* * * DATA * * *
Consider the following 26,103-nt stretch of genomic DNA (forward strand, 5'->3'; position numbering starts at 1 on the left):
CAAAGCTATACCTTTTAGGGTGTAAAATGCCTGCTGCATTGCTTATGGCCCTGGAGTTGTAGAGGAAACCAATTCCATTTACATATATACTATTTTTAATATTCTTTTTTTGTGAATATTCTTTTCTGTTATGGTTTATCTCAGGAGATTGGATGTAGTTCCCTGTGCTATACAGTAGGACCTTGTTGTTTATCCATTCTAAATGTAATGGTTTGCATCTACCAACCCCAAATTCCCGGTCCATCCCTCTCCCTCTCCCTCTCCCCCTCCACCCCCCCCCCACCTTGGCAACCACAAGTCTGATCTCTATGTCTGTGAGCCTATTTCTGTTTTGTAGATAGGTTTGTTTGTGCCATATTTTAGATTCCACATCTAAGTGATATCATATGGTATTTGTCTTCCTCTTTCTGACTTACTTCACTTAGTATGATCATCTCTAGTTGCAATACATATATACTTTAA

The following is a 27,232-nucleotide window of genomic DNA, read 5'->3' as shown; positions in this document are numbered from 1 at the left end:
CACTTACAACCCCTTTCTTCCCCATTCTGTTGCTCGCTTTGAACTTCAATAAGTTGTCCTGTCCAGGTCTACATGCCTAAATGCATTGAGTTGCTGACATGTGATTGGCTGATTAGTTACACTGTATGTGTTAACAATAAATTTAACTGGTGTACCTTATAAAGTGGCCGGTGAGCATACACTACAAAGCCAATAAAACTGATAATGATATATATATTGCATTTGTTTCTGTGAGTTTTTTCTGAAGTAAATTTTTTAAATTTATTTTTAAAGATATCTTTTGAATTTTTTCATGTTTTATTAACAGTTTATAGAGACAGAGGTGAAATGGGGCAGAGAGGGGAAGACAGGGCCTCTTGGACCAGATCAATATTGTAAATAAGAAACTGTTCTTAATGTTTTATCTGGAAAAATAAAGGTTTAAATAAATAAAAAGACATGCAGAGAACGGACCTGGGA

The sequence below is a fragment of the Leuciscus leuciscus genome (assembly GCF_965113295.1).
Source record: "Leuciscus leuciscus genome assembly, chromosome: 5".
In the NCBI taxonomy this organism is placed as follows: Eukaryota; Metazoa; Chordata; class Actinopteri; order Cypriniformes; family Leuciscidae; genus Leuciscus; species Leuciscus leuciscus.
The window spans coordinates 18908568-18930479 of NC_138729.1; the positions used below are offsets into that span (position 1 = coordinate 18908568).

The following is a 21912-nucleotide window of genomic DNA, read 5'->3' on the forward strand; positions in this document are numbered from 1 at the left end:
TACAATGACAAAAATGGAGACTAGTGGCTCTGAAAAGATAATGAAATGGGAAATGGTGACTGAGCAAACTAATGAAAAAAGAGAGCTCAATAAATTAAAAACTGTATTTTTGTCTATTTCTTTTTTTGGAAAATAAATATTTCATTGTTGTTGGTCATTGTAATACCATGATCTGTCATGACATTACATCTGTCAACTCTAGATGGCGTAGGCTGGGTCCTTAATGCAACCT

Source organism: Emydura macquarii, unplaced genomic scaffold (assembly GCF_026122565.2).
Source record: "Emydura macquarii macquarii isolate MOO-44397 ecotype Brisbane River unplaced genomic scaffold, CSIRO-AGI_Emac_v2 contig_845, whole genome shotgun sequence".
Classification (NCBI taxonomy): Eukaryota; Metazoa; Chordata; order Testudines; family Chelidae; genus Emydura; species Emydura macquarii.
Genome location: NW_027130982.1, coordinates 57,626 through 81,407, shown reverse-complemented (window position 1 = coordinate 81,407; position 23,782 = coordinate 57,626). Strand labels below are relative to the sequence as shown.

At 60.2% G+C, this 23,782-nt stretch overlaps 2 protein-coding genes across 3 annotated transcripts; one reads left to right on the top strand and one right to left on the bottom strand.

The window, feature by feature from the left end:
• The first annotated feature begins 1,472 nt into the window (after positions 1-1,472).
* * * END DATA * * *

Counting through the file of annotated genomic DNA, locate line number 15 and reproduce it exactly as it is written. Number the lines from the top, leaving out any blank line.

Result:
At 60.2% G+C, this 23,782-nt stretch overlaps 2 protein-coding genes across 3 annotated transcripts; one reads left to right on the top strand and one right to left on the bottom strand.